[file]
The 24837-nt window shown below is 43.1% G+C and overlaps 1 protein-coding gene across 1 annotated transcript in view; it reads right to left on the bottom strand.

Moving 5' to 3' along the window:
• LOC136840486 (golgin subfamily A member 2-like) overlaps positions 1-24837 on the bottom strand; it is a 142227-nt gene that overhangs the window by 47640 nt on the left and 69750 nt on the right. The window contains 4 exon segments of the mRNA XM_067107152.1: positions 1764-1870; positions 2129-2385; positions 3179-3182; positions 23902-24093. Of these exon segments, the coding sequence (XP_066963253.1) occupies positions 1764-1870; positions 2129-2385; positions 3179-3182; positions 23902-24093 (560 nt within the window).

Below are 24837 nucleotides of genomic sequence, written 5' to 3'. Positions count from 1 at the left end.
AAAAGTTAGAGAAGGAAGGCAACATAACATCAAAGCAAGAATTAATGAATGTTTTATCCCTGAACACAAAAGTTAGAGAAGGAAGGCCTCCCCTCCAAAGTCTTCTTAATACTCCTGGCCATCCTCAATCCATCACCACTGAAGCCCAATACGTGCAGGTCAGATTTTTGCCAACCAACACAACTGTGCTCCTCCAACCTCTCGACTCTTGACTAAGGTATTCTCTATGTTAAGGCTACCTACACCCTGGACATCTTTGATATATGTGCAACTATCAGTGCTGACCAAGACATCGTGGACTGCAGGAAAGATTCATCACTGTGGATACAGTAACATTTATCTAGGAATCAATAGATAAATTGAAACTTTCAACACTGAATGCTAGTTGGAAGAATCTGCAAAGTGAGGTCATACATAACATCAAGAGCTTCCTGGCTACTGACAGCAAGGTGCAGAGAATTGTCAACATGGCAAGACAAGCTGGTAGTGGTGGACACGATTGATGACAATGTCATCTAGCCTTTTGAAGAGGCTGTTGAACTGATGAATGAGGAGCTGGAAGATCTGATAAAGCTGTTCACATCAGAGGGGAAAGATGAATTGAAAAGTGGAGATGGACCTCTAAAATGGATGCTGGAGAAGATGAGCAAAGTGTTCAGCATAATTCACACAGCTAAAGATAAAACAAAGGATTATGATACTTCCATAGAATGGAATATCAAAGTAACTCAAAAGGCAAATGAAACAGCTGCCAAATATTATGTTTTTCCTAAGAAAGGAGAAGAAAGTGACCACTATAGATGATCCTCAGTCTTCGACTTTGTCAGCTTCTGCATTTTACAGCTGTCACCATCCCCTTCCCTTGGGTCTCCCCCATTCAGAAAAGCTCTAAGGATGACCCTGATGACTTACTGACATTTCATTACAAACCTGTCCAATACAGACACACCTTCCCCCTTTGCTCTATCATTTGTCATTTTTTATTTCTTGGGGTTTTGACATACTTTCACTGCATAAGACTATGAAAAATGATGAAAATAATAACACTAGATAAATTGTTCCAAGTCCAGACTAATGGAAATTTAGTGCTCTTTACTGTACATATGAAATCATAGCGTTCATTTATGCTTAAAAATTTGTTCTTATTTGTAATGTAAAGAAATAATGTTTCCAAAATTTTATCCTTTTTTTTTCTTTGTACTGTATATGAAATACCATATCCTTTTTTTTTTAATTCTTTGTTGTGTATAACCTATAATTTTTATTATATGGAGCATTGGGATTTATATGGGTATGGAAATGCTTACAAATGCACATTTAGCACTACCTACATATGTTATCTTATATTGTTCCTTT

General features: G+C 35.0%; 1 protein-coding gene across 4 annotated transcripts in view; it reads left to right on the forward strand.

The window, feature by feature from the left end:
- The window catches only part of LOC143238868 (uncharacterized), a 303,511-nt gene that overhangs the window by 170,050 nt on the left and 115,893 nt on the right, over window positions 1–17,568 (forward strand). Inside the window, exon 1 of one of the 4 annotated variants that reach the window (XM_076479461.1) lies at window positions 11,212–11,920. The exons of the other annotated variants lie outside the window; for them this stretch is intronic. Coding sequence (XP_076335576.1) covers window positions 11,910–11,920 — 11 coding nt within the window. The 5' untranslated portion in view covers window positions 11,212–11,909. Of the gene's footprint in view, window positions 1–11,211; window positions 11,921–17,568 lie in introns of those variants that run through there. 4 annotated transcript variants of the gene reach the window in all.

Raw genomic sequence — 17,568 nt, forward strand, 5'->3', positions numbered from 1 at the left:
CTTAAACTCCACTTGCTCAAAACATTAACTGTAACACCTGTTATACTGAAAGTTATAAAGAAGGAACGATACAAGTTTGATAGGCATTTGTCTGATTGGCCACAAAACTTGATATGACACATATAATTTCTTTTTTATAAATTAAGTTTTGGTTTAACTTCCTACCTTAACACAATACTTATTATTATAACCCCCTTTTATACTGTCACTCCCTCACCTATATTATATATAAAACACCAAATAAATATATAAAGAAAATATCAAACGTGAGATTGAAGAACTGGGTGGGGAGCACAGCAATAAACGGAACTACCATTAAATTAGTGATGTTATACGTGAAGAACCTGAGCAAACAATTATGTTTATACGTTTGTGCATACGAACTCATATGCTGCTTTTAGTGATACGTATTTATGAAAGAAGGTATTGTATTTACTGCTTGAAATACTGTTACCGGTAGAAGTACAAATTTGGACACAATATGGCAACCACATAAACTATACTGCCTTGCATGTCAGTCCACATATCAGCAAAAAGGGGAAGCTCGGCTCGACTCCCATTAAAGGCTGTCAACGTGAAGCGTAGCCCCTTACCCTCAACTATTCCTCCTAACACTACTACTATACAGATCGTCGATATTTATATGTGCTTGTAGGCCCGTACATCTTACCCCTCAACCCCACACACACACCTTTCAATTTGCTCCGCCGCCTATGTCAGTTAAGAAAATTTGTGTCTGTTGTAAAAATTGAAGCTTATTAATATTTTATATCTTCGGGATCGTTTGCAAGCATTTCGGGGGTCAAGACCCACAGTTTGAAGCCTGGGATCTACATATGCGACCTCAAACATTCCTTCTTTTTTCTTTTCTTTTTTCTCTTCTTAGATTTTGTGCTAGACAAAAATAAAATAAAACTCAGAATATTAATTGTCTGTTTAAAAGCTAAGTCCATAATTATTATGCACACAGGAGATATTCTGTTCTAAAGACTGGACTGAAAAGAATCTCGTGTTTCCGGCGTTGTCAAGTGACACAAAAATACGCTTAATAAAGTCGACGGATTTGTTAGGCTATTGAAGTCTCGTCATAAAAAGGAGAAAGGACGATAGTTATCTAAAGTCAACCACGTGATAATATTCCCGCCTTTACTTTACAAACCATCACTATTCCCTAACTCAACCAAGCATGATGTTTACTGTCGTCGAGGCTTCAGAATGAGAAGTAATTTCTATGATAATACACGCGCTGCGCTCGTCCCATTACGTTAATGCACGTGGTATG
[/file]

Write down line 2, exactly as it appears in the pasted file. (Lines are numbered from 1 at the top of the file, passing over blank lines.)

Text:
Moving 5' to 3' along the window: